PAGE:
Creator: Seppanen, Olli & Fisk, William J.
Partner: UNT Libraries Government Documents Department

A conceptual model to estimate cost effectiveness of the indoor environment improvements

Description: Macroeconomic analyses indicate a high cost to society of a deteriorated indoor climate. The few example calculations performed to date indicate that measures taken to improve IEQ are highly cost-effective when health and productivity benefits are considered. We believe that cost-benefit analyses of building designs and operations should routinely incorporate health and productivity impacts. As an initial step, we developed a conceptual model that shows the links between improvements in IEQ and the financial gains from reductions in medical care and sick leave, improved work performance, lower employee turn over, and reduced maintenance due to fewer complaints.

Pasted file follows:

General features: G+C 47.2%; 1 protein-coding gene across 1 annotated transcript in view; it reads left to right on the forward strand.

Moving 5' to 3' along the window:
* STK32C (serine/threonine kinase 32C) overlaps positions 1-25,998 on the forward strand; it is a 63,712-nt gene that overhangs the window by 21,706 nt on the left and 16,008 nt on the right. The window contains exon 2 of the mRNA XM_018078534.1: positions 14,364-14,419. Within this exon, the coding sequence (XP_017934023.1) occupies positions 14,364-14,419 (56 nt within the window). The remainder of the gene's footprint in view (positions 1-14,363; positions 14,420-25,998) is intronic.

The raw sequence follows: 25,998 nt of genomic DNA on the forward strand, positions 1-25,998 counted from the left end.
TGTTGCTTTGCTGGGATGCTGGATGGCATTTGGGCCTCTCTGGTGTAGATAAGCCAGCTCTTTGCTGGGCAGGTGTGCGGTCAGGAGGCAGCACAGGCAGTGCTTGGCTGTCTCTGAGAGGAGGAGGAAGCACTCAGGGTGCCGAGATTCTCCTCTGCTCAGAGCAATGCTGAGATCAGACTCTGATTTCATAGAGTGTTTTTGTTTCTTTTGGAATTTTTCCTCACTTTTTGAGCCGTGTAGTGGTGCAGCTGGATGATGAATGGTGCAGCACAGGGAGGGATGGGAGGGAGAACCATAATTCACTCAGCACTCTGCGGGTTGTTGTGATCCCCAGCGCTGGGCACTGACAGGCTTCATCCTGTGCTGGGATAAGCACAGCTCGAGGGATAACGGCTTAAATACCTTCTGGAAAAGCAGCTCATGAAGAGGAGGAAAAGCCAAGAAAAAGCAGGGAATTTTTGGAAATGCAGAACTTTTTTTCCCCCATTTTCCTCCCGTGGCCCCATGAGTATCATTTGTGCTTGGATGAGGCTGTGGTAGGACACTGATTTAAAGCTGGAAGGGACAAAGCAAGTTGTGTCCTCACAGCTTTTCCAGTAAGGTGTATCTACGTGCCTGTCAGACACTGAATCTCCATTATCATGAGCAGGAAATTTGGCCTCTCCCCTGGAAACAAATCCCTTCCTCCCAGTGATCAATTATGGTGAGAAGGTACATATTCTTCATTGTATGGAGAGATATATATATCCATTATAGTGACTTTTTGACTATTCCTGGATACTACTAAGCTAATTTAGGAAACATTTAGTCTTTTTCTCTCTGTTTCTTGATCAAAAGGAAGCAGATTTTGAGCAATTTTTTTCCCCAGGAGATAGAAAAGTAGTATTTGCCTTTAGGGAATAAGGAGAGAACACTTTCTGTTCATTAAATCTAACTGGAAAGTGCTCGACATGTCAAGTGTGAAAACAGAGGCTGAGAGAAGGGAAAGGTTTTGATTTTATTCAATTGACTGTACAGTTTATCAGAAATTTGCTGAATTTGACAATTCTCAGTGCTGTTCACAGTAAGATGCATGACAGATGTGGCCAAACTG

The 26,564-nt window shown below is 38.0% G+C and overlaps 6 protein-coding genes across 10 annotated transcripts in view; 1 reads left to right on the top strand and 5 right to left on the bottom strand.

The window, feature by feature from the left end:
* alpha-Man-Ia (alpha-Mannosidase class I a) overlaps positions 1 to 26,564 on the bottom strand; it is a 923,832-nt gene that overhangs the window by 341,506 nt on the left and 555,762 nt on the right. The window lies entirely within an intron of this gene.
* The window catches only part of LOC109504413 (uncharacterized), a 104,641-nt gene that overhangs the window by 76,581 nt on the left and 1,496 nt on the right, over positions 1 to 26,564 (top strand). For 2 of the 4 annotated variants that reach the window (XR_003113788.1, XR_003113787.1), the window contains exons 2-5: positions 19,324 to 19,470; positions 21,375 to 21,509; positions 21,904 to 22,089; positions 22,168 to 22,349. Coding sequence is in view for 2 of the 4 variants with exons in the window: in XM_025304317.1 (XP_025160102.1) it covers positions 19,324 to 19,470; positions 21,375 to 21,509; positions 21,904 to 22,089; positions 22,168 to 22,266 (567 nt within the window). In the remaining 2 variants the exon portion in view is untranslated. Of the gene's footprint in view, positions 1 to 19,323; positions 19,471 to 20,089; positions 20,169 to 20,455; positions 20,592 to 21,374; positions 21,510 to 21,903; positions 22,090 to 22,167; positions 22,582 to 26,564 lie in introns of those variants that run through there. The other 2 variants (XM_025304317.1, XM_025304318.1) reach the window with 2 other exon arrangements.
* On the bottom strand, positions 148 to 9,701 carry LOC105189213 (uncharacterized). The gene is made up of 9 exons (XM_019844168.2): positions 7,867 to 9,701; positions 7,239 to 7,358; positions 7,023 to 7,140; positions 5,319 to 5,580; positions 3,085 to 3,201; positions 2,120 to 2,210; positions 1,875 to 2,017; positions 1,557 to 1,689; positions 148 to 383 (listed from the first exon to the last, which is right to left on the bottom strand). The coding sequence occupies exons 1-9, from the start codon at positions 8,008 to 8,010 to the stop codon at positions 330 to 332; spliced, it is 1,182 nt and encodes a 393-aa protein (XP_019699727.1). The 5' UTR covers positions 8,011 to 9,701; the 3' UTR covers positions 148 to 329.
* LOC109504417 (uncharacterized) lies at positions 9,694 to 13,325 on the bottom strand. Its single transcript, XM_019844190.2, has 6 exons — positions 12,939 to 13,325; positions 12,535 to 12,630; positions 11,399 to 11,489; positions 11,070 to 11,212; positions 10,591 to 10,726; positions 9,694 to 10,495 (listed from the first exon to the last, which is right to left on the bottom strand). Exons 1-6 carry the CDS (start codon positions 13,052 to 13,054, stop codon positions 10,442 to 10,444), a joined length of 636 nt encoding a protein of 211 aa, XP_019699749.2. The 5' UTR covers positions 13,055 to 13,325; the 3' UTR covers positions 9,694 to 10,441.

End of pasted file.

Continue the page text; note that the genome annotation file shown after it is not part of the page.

Date: June 1, 2003
Creator: Seppanen, Olli & Fisk, William J.
Partner: UNT Libraries Government Documents Department

Association of ventilation system type with SBS symptoms in office workers